An orphanage in Haiti and a Covid response center in Myanmar will receive energy storage systems through a SimpliPhi Power donation program that aims to provide clean energy to communities in need. The donations are through “IDEA: a campaign to Deliver Energy Access,” an initiative SimpliPhi Power started in January with several partners.
The energy storage company in February issued a request for proposals (RFP) seeking possible projects.
Orphanage, health facility gain support
The IDADEE Children’s Home in Haiti will receive 20 SimpliPhi 3.8-kWh batteries to pair with on-site solar power and to replace and upgrade the facility’s lead acid system, providing resilient clean energy for the community and saving money on electricity. The facility operates as a microgrid.
Partners on the project include JustEnergy, Justice & Mercy Energy Services, Pittsburgh Kids Foundation and Brace For Impact!
The Klo Yaw Lay Covid Response Center in southern Myanmar will receive a 76-kWh energy storage system. The facility includes a 40-bed hospital, a two-story laboratory that houses polymerase chain reaction-based COVID-19 testing equipment and a -20 C freezer for vaccine storage.
The Karen Department of Health & Welfare and the Border Green Energy Team are partners on the project.
The two projects show how the IDEA initiative can benefit communities, according to Jesse Gerstin, SimpliPhi Power’s director of sustainable business development.
“Working directly with community leaders and local nonprofit partners, we are able to deliver energy access to populations where reliable, sustainable energy can create social, health and economic benefits,” Gerstin said.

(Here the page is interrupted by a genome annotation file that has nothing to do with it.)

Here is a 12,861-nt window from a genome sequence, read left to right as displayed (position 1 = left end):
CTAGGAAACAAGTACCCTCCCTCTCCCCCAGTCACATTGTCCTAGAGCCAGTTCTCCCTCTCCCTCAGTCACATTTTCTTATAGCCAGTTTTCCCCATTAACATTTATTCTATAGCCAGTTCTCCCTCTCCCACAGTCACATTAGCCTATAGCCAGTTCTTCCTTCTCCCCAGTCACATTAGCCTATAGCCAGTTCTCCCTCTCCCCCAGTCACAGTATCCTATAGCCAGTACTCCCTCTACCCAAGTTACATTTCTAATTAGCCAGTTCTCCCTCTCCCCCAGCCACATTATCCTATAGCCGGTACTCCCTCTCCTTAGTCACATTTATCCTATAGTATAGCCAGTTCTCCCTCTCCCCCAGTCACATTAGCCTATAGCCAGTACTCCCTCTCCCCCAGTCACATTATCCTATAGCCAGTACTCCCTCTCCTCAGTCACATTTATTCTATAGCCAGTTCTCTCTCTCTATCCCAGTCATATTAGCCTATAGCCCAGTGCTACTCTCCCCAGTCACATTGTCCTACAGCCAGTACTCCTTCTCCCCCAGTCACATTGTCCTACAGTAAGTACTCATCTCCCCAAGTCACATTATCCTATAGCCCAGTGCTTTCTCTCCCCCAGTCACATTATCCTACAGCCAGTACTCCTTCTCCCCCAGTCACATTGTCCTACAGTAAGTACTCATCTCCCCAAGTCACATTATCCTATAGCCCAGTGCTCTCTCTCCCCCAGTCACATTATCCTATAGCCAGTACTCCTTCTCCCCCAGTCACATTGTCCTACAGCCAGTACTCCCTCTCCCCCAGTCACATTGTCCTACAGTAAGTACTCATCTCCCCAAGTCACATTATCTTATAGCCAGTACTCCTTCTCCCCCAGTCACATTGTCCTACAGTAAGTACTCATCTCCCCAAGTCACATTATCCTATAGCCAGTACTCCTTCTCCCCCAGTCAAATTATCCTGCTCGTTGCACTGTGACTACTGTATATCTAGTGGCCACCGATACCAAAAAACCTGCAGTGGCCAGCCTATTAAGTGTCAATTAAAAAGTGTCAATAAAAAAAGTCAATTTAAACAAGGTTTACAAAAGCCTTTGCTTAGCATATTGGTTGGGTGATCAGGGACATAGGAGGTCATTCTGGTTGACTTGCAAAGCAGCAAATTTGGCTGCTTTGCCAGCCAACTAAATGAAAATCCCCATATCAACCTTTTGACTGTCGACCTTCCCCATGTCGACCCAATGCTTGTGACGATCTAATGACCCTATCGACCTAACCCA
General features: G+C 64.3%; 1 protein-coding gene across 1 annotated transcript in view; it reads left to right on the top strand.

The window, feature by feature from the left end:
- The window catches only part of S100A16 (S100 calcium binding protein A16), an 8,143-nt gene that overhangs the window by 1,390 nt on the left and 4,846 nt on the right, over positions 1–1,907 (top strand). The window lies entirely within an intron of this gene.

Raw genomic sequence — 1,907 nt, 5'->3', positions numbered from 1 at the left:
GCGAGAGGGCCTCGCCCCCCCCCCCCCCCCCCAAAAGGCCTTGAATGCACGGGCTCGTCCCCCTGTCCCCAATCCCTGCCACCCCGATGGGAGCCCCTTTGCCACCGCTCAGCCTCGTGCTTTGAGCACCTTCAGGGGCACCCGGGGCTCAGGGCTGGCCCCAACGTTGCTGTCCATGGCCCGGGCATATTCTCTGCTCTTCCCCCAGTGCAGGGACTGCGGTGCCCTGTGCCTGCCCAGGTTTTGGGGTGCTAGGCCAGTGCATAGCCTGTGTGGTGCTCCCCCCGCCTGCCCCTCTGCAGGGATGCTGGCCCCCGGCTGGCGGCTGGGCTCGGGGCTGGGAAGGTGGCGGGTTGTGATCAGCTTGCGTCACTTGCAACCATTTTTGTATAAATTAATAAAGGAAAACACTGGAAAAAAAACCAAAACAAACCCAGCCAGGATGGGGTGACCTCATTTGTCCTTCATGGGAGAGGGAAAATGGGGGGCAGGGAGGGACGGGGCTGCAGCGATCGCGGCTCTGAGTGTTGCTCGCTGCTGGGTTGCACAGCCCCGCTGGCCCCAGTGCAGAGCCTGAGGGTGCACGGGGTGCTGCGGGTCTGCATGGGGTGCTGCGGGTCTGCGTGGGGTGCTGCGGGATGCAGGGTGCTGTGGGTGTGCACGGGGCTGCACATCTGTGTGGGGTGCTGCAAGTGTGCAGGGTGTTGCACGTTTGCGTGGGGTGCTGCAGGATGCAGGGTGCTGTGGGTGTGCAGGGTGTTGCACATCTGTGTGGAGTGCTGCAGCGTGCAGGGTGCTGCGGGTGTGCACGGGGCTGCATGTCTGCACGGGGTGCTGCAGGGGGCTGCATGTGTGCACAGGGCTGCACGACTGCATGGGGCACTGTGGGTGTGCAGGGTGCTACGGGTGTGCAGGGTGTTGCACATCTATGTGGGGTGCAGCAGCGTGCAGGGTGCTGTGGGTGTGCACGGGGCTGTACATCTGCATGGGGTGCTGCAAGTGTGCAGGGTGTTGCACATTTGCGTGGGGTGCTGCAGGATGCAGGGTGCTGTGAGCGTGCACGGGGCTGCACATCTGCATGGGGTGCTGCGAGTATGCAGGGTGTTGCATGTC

Initiative offers year-round support
Separate from the RFP, the IDEA initiative provides donations throughout the year to support communities with emergency relief needs.
In February, SimpliPhi and IDEA partners Footprint Project and Sol-Ark donated mobile renewable energy trailers equipped with SimpliPhi batteries and solar panels to communities in Texas affected by a winter storm that caused blackouts across the state.
The batteries and solar panels provided communication and internet access for first responders and residents during the extended blackouts.
Partners join IDEA initiative
Four entities joined the IDEA initiative, offering to provide funding, engineering expertise, equipment and/or services.
The new partners are Twende Solar, a nonprofit group; New Sun Road, a public benefit corporation developing technology for solar-based power systems; Footprint Project, which responds to disasters; and Sol-Ark, an engineering and manufacturing firm that makes inverter charge controllers.
“Through the IDEA, we are working to transform communities in need, and each new partner brings us closer to achieving our vision of universal access to safe, reliable and affordable energy for everyone,” said Catherine Von Burg, SimpliPhi Power CEO.
SimpliPhi Power contributes 1% of its revenue to the IDEA initiative.
Track news about microgrid projects underway for communities in need. Subscribe to the free Microgrid Knowledge Newsletter.